Finally, the great fault of this is that Zuersher only looks at one side of the story. (We’ll see this throughout the book. He regularly cites critics of Christianity but hardly ever cites the opposite side all the while telling us constantly what apologists argue.) I on my side have a number of positive arguments for theism. Do I need to answer evil? Yes. Just as much Zuersher needs to answer the Thomistic arguments that I use. He never bothers. No theistic arguments are mentioned whatsoever. It is what I call the sound of one-hand clapping.

Evil is a big subject and that’s the first chapter and a very brief one. Zuersher will regularly give just a picture and a paragraph. Hopefully next time we’ll be able to cover more than one chapter.

Could God Be Evil?

How do we know the ultimate is really good? Let’s plunge into the Deeper Waters and find out.

Yesterday, someone contacted me wanting to look at a claim about gnostic gods including the idea that YHWH is really the evil god of the Old Testament. This was a popular idea at the start when Christianity was on the rise. As I thought about it, I do plan on writing more about that tomorrow, but I think it’s important to start by going to our time for some good metaphysics. Philosopher Stephen Law has what he calls the Evil God Challenge.

It’s interesting to point out that the Evil God Challenge doesn’t rebut theism. Theism would still be true. The question to ask is how do you know that this ultimate being isn’t evil? Have you just assumed that He is good?

For some philosophical schools, this could be a problem. For someone who comes from a Thomist tradition, it is not. Often times many people have this idea about goodness that God is the standard of goodness and that the good is whatever corresponds to the nature of God or His will. The problem is if you don’t know what goodness itself is, then you’re just replacing an unknown with another unknown.

It also doesn’t make much sense. “This is a good pizza.” What does that mean? This is a pizza that matches God’s nature or will? What about a good book or action? The idea just doesn’t seem to fit.

If you’re a Thomist, you get your idea of goodness from Aristotle. The good is that at which all things aim. (By the way, this is also something that can be said back to the Euthyphro dilemma. It’s amazing that that dilemma was answered just a generation after Plato and so many skeptics still throw it out like nothing has been said about it.) Aquinas would take this a step further and say that all things aim for perfection. They aim to be. This is called actualization.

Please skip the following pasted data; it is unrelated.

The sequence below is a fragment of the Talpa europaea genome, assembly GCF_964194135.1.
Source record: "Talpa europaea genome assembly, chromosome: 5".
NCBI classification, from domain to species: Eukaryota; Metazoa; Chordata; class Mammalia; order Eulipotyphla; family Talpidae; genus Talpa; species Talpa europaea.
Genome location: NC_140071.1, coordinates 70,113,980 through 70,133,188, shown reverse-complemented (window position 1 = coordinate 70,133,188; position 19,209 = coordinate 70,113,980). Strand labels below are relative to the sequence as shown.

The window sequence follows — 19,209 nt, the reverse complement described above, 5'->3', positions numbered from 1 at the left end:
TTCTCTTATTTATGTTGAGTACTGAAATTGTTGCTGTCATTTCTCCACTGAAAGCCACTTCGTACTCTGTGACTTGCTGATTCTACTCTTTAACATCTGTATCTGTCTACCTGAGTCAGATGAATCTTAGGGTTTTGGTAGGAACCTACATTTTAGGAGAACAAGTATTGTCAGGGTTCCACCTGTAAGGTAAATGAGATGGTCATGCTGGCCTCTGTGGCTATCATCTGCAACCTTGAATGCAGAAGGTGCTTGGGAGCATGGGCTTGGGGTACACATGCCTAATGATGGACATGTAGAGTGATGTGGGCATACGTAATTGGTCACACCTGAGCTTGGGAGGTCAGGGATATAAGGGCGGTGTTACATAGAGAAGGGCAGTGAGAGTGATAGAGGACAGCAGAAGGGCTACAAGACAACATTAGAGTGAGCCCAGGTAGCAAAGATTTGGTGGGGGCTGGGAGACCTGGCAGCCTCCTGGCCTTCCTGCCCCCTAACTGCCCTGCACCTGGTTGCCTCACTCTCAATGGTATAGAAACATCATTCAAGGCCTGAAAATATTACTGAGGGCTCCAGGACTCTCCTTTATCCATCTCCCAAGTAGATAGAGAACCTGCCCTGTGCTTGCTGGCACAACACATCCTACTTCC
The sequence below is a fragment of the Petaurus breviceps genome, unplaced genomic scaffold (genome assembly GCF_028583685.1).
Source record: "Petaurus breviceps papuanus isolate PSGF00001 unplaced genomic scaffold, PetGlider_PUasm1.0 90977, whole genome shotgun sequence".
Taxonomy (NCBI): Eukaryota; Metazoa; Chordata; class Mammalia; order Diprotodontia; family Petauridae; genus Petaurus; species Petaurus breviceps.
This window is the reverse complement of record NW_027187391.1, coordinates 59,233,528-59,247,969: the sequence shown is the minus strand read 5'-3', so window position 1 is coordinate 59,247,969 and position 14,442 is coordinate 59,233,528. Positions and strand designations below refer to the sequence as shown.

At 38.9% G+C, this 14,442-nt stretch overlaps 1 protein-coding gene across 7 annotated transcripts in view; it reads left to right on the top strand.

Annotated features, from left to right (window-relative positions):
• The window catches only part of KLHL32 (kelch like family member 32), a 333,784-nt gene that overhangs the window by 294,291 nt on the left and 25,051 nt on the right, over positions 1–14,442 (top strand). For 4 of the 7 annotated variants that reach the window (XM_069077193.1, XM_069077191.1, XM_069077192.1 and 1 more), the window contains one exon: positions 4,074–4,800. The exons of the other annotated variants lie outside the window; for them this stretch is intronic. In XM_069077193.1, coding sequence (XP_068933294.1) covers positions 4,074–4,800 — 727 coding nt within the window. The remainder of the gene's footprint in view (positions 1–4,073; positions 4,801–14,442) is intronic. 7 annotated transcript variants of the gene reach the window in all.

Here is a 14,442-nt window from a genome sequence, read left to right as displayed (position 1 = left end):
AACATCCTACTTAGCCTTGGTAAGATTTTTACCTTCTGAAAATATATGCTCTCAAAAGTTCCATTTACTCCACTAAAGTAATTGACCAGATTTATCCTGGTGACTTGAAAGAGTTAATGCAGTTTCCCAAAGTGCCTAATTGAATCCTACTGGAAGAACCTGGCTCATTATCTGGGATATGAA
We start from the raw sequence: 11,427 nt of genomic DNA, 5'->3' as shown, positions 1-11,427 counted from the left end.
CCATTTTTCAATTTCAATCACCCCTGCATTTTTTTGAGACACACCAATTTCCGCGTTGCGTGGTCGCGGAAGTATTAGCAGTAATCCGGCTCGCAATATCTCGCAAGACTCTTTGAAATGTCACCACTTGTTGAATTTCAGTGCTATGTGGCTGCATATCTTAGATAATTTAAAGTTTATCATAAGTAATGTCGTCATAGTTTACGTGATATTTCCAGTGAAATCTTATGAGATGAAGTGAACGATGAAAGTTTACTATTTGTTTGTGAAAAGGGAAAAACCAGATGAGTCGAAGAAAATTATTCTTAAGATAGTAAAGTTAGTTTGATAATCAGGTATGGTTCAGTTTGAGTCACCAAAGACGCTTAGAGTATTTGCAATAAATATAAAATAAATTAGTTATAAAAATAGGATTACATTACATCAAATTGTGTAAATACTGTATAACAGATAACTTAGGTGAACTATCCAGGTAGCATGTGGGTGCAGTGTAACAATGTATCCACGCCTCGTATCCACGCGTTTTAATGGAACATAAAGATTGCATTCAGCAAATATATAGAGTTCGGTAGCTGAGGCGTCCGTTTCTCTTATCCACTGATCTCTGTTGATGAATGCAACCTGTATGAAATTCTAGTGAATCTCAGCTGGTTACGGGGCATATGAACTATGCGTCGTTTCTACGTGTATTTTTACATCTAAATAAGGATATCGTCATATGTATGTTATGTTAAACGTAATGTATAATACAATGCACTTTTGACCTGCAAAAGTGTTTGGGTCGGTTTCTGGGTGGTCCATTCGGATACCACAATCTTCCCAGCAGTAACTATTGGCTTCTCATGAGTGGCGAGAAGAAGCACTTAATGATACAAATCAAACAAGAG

You see, for Aquinas, all created things have potential and actuality. Potential is some capacity for change. Actuality is when they do change and describes how they are now. I am sitting as I write this. I have the potential to stand. If I stand, I actualize that potential.

For Aquinas then, goodness is being. Insofar as something is, it is good. We are good when we act according to the nature God meant for us to have. That is why an evil act is considered inhuman. It is the misuse of good that results in evil. This would apply even to the devil for Aquinas. He has being, intelligence, and will. These are good things. The devil is said to be evil, and rightly so, because of how he uses them.

So what about God? God is being without limits. He describes Himself as “I AM.” If you want to know what it means to be, you look at God. He has no potential for change. He is pure being. Everything else is dependent on Him. Even an eternal universe would be dependent on Him.

If you want to know how this makes sense, picture how it would be if you had an eternal existence. Now you also have an eternal existence in front of a mirror that is eternally existence. You have been living for all eternity in front of this eternal mirror. Does the image in the mirror exist eternally because of you or would it exist there if you moved away?

This also means that ultimately, God is good since He doesn’t possess any lacking in His nature. If He does, then He is not God and whatever does possess that is God. The bottom line is that when you reach the end of the chain of being, well you find God right there.

This is why the Evil God Challenge doesn’t make much sense to me. I’ve only given a brief snapshot of this of course. For those interested in more, I recommend reading a more sophisticated Thomist like Edward Feser’s Aquinas.

Tomorrow, we’ll see how this works with Gnosticism.

In Christ,
Nick Peters